Pop & Hiss
Review

At Fleetwood Mac Fest, a complicated band is celebrated simply

Shimmering pop tunes, bluesy rock stomps and folky intimations of the occult: Every aspect of Fleetwood Mac’s multifaceted sound was represented when more than two dozen artists -- including Courtney Love, Mark Ronson and Carly Rae Jepsen -- gathered Tuesday at the Fonda Theatre to pay tribute to one of music’s most famously complicated acts.

The occasion was opening night of Fleetwood Mac Fest, a two-part celebration presented by the Best Fest organization, which has put on similar events honoring classic-rock heroes like Bob Dylan, Tom Petty and the Rolling Stones. Ticket proceeds went to Sweet Relief and the Sweet Stuff, charity groups dedicated to helping musicians with health problems.

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Welcoming the audience, organizer Austin Scaggs, who played bass in the show’s 10-piece house band, said proudly that he’d assembled more women than at other Best Fest gigs, thanks to the lure of Fleetwood Mac’s two female songwriters, Stevie Nicks and Christine McVie.

And, indeed, the concert had an encouraging sprawl of voices and approaches that reflected the veteran group’s wide appeal (not to mention its recent resurgence as a hipster touchstone).

But the diversity of the lineup, which also included Joanna Newsom and Doyle Bramhall II, made something else clear too: how few artists are capable of embodying Fleetwood Mac’s internal contradictions on their own.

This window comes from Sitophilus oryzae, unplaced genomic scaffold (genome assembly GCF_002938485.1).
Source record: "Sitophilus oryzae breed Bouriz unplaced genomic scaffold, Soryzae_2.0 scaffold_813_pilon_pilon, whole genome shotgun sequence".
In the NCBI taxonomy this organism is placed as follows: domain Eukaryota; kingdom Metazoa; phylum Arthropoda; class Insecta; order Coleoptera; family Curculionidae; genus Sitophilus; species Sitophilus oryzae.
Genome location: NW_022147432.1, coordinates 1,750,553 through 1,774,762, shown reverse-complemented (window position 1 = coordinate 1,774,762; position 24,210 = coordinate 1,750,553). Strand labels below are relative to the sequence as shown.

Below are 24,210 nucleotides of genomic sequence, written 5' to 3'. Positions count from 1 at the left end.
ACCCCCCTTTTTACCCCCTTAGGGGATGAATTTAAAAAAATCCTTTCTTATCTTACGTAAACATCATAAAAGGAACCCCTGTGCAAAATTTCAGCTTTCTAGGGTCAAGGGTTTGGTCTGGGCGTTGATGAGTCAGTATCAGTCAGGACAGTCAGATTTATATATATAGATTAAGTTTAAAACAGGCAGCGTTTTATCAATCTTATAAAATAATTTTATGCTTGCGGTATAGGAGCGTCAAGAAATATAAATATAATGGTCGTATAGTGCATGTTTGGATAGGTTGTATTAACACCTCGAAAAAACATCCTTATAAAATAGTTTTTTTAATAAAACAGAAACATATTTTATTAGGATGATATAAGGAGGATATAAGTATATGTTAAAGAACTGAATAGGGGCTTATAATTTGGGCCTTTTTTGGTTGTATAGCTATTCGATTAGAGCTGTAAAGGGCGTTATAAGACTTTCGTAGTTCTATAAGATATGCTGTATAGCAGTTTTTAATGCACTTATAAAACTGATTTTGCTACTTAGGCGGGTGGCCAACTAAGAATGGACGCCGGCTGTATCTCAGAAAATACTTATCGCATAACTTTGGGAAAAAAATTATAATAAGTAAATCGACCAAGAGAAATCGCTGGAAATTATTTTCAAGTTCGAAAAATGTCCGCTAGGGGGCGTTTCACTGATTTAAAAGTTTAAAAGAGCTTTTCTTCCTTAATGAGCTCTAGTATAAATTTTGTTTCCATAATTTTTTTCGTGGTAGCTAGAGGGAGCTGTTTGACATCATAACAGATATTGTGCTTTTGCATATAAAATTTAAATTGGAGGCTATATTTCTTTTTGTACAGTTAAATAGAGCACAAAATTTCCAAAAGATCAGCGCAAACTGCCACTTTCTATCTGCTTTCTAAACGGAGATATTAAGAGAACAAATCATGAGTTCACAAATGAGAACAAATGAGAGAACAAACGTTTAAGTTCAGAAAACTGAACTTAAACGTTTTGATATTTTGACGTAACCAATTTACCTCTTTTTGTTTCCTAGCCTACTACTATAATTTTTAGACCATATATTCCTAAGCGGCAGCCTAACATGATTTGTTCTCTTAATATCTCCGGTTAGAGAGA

Several performers gave it a try. Barefoot in a silky purple dress, Love summoned a Nicks-like blend of triumph and destruction in “Silver Springs,” which she introduced, super-fan-style, as a B-side from the band’s late-’70s smash “Rumours.” The young L.A. band Phases, with former members of Phantom Planet and Rilo Kiley, ventured deep inside the wistful funk of “Everywhere”; it sounded totally modern.

And Juliette Lewis, wearing a skintight yellow bodysuit, was somehow both funny and scary at once as she prowled the stage, whipping her long hair in time to Nicks’ commanding solo hit “Stand Back.” (Lewis wasn’t the only moonlighting actor on the bill; Danny Masterson strapped on a guitar for “Second Hand News,” while Will Forte played Petty to Karen Elson’s Nicks in a crunchy rendition of “Stop Draggin’ My Heart Around.”)

Yet most artists kept to just a single strand of Fleetwood Mac’s tightly braided DNA. For “World Turning,” Elvis Perkins used a needling guitar riff to emphasize the nervy obsession in Lindsey Buckingham’s songwriting. Bramhall looked back faithfully to the band’s early blues-rock days with Peter Green in “Black Magic Woman.”

And Perry Farrell and his wife, Etty, went full Hollywood-mystic in “Gold Dust Woman”; Alison Mosshart of the Kills and the Dead Weather did much the same in “Dreams,” which also had Ronson pulling ghostly countermelodies from his electric guitar. Accompanying herself on piano, Newsom explored Fleetwood Mac’s haunted side too in “Beautiful Child,” the droning ballad from “Tusk.”

At its least ambitious, Tuesday’s tribute felt like little more than celebrity karaoke, as during Jepsen’s cheerful but forgettable “Hold Me” and a propulsive “Go Your Own Way” sung by Sarah Silverman.

There were also embarrassments: I can’t recall hearing a shakier “Landslide” than the one performed here by the singer Mereki and the guitarist Dhani Harrison, whose late father,  George, was toasted with a Best Fest at the Fonda in 2014.

But even when the performances were shallow, the songs reminded you of Fleetwood Mac’s enduring depth. Lucky for us, the real thing is still around.

Twitter: @mikaelwood

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